“In 2018, the national voting turnout was 52%, whereas the turnout of voters aged between 18 and 30 years was 37%, marking a significant disparity between young and older voters (in terms of ballot cast),” he observed.
A 2021 survey by Gallup Pakistan suggested that some 37% of young people were not registered to vote or were unaware whether they were registered in the 2018 elections. Whereas, 27% were of the opinion that the elections would not make any difference.
Some 17% viewed that every candidate was the same. This time also, Gilani predicted, the young voters are less likely to go to polling stations compared to the older voters.
“In 2018 elections, there was a massive build-up by the PTI to attract young voters, but this time due to peculiar situation, the young voters are less likely to vote even compared to previous polls,” he further said, referring to Pakistan Tehreek-e-Insaf party of jailed ex-Prime Minister Imran Khan, which is facing a nationwide crackdown.
Its workers and leaders are accused of holding violent protests and attacking military installations following Khan’s brief arrest in a corruption case in Islamabad in May last year.
The party has already been stripped of its traditional electoral symbol “cricket bat” following a cumbersome legal battle, and its candidates are contesting as “independents.”
“We don’t have exact data for this but my assessment is that young voters’ turnout might be half the national voting turnout this year,” Gilani said.
The PTI is generally viewed as the party of young voters, a perception partially supported by Gilani and Hafeez.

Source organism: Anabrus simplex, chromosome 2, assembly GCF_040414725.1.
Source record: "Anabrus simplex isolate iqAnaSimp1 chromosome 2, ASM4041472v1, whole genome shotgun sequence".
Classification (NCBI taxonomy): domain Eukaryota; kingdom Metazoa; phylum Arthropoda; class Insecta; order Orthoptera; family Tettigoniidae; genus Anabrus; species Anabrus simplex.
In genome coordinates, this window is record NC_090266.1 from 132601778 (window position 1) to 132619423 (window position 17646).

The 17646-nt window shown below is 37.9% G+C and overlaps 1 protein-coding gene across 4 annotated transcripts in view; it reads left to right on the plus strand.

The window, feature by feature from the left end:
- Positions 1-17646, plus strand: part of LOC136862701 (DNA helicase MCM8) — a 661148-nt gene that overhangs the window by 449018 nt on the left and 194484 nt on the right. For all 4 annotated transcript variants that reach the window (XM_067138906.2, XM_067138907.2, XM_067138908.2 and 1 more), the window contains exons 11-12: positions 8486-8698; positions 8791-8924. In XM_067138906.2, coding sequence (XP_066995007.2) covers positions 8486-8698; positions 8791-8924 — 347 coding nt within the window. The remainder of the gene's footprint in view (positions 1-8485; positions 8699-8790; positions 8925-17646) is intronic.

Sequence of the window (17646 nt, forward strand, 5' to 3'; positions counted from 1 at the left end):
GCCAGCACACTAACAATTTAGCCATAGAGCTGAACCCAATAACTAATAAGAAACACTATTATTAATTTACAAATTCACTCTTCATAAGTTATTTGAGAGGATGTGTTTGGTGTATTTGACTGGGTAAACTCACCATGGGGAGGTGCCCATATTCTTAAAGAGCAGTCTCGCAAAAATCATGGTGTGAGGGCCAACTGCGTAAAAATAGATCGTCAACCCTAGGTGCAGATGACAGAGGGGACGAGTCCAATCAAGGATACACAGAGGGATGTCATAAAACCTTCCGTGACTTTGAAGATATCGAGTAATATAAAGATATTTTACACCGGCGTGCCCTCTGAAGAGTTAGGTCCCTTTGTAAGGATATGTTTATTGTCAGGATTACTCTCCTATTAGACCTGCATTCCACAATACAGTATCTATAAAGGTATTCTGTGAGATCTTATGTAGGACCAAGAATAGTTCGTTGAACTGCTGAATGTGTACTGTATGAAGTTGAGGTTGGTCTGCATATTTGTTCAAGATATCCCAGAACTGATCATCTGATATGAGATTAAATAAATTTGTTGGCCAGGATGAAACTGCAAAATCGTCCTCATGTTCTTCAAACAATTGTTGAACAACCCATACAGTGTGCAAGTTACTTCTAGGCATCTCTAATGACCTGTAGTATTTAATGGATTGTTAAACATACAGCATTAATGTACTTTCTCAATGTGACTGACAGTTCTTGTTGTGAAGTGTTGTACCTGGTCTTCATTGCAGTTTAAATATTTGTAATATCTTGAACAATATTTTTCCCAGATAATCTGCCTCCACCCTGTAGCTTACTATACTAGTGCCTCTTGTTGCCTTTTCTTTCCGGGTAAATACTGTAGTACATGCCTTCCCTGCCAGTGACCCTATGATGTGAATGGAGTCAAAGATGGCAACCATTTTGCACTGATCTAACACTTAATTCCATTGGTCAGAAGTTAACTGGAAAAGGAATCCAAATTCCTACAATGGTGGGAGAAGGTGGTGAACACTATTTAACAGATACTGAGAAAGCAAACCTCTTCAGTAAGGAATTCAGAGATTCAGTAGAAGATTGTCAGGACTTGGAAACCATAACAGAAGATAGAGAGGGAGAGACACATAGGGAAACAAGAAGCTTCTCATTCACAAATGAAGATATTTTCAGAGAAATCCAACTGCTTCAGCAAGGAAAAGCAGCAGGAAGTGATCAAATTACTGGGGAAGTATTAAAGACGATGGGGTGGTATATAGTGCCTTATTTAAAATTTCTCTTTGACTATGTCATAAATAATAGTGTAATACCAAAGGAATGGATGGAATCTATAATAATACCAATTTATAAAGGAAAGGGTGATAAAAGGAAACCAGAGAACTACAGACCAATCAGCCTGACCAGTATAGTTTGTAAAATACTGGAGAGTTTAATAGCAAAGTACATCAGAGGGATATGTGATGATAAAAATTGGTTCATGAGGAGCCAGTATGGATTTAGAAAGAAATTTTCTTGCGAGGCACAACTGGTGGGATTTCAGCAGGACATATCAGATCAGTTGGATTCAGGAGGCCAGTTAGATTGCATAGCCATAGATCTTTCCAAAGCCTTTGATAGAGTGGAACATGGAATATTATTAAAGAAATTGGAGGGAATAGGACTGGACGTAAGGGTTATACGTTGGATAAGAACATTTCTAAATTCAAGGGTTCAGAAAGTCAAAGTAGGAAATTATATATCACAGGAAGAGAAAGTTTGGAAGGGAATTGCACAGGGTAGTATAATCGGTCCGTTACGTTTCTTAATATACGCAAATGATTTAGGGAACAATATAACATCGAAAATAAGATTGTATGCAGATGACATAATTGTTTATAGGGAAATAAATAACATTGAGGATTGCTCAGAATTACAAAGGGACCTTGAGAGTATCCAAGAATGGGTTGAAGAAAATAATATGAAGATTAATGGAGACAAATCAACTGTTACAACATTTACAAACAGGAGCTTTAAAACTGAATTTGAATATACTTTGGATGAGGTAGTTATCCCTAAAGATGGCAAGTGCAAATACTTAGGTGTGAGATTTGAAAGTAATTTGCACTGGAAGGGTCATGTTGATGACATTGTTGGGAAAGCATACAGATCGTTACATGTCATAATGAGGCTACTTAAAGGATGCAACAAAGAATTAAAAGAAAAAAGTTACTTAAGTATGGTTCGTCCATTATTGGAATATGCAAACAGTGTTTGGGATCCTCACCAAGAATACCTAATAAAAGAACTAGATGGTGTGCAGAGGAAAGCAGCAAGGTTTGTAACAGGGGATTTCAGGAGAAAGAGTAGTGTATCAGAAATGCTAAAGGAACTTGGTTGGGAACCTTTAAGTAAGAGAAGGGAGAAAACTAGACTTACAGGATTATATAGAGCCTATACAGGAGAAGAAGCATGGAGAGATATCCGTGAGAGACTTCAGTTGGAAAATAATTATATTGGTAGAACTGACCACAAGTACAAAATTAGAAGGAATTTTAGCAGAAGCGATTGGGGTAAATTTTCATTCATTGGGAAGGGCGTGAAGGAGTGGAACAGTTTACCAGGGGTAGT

“PTI is undoubtedly very popular with the young and first-time voters but other parties are also popular for this age group,” Gilani said.
In 2018, he added, close to 50% of youth voted for PTI but the other 50% voted for other parties. “My assessment would be that it will be similar for 2024 too.”
According to Hafeez, Khan enjoys more support from young and first-time voters compared to his arch-rival and three-time Prime Minister Nawaz Sharif, who is considered to be the prime choice of older voters.
Grappling with multiple civil and criminal cases, Khan, 71 is currently languishing in a jail in northeastern garrison city of Rawalpindi. He was sentenced to 10 years in jail in a case that accused him of revealing state secrets and 14 years in a case related to the illegal sale of state gifts.
Apart from his charisma and vigorous style, cricket is another factor behind Khan’s rise to Pakistan’s political landscape, otherwise dominated by the two traditional parties.
He led the national squad that clinched the only One-Day International Cricket World Cup in 1992 in Australia, a memory the nation still cherishes.
“Cricket runs in Pakistanis’ blood, and is the base of his (Khan) popularity among generations that he cashed in as a politician,” Qamar Ahmed, a former BBC cricket reporter and commentator, told Anadolu.
“He undoubtedly remains and will remain one of the most popular cricketers not only in Pakistan but in the world,” Ahmed, who covered nine out of 13 cricket world cups, added.
“Even his political opponents acknowledge this fact.”